Standing next to the spindly 1899 Model A that had started the Packard saga, "the last word in Packards verily cried out unabashed luxury and was guaranteed to cause mouth-watering among the legions of spectators," wrote Morgan Yost in the multi-author Packard: A History of the Motorcar and the Company. It "was a delicate blending of ingredients from Dietrich and [Alexis] de Sakhnoffsky, with dashes of flavor from [chief of design] Edward Macauley and Packard."
The essential shape was that of the Tenth Series Sport Sedan by Dietrich, updated for the Eleventh Series with bumper caps and forward-extended front fenders. The use of a rear-mounted spare obviated sidemounts, revealing the beautifully swept fenders.
An elongated "false hood" and slim spears on the hood vent doors added to the impression of length afforded by the 147-inch wheelbase. On the bail-style radiator cap, the bail was replaced by an upright pelican mascot.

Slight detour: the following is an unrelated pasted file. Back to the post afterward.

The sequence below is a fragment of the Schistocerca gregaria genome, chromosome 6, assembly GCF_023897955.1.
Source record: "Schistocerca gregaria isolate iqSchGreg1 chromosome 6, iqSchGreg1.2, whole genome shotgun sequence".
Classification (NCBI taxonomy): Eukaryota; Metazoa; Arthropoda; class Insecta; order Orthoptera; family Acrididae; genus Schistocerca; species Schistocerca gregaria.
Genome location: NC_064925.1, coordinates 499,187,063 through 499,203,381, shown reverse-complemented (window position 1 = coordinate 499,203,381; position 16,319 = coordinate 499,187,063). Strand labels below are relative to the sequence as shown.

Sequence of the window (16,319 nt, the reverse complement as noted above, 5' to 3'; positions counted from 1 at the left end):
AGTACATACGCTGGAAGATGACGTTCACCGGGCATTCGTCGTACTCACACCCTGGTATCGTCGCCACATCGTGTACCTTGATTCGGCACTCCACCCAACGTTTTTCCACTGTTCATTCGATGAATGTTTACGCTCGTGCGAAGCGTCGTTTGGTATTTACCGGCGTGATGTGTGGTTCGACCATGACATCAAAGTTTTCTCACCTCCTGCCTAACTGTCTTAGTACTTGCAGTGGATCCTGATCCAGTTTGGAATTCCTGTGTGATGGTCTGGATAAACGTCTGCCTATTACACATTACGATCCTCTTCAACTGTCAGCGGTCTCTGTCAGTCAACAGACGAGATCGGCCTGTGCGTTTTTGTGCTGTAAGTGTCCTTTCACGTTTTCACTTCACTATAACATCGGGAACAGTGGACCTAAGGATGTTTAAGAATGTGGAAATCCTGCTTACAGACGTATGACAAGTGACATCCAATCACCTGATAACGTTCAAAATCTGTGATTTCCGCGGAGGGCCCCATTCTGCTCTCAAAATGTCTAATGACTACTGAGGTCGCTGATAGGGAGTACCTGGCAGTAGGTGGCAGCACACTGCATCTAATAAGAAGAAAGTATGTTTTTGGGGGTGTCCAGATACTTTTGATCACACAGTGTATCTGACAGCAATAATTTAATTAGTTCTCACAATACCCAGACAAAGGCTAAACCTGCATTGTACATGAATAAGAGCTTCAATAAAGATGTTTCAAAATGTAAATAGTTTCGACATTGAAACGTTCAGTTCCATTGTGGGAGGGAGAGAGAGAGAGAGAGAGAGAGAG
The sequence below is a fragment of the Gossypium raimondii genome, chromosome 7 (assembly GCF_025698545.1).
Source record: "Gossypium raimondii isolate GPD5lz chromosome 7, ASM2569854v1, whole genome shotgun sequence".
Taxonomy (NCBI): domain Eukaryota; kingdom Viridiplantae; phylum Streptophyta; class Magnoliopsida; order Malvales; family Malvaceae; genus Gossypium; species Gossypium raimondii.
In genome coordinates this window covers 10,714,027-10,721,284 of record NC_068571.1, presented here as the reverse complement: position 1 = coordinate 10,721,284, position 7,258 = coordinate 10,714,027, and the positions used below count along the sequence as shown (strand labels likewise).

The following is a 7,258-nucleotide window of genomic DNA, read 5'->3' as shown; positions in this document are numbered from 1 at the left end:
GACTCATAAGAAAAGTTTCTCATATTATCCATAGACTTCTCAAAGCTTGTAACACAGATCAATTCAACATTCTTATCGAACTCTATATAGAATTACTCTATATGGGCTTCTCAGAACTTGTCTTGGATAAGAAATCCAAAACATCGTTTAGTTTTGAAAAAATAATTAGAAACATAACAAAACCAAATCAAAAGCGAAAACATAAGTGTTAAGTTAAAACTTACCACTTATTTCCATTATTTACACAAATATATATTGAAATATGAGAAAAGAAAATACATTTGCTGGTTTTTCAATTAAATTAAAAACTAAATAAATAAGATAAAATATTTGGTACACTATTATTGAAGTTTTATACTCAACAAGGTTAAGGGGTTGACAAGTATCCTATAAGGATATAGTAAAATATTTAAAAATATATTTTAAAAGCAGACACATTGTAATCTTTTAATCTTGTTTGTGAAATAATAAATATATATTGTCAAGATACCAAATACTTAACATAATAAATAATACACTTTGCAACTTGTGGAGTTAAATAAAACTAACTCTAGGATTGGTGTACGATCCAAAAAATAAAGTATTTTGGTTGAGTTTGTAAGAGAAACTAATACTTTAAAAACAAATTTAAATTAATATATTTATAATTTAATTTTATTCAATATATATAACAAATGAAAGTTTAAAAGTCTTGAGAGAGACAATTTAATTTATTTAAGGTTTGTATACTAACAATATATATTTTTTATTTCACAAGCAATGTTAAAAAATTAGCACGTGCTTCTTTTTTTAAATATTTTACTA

The factory's description, in MoToR for October 1933, noted "the costliness of its interior furnishings. All body hardware is heavily gold plated and so are the steering column and instruments. Wood paneling and trim are highly polished burley [sic] Carpathian elm. Built into the back of the front seat is a cabinet extending the full width of the car.
"The right side is occupied by a full length dressing case with gold plated fittings. At the left is a cellarette with a drop door which becomes a glass covered table when lowered. Inside are large gold cups in racks and large gold containers for liquid refreshments. Upholstery is especially selected beige broadcloth. The exterior finish is called Sun Glow Pearl, a new finish which is gold, or brown, or pearl, depending on how the light strikes it."
At the Century of Progress, Packard's fabulous Car of the Dome was a worthy answer to Cadillac's V-16 Aerodynamic Coupe, Lincoln's prototype Zephyr (then rear-engined), Duesenberg's "Twenty Grand," and Pierce's "Silver Arrow," and it carried off more prizes than any of these.
After the fair, Packard displayed it at its distributors around the country, after which it was used for some years by President Alvan Macauley. It was first purchased by a collector in 1951, and is now part of the fine Otis Chandler collection in California.
See the next page to find specifications for the 1932-1939 Packard Twelve.
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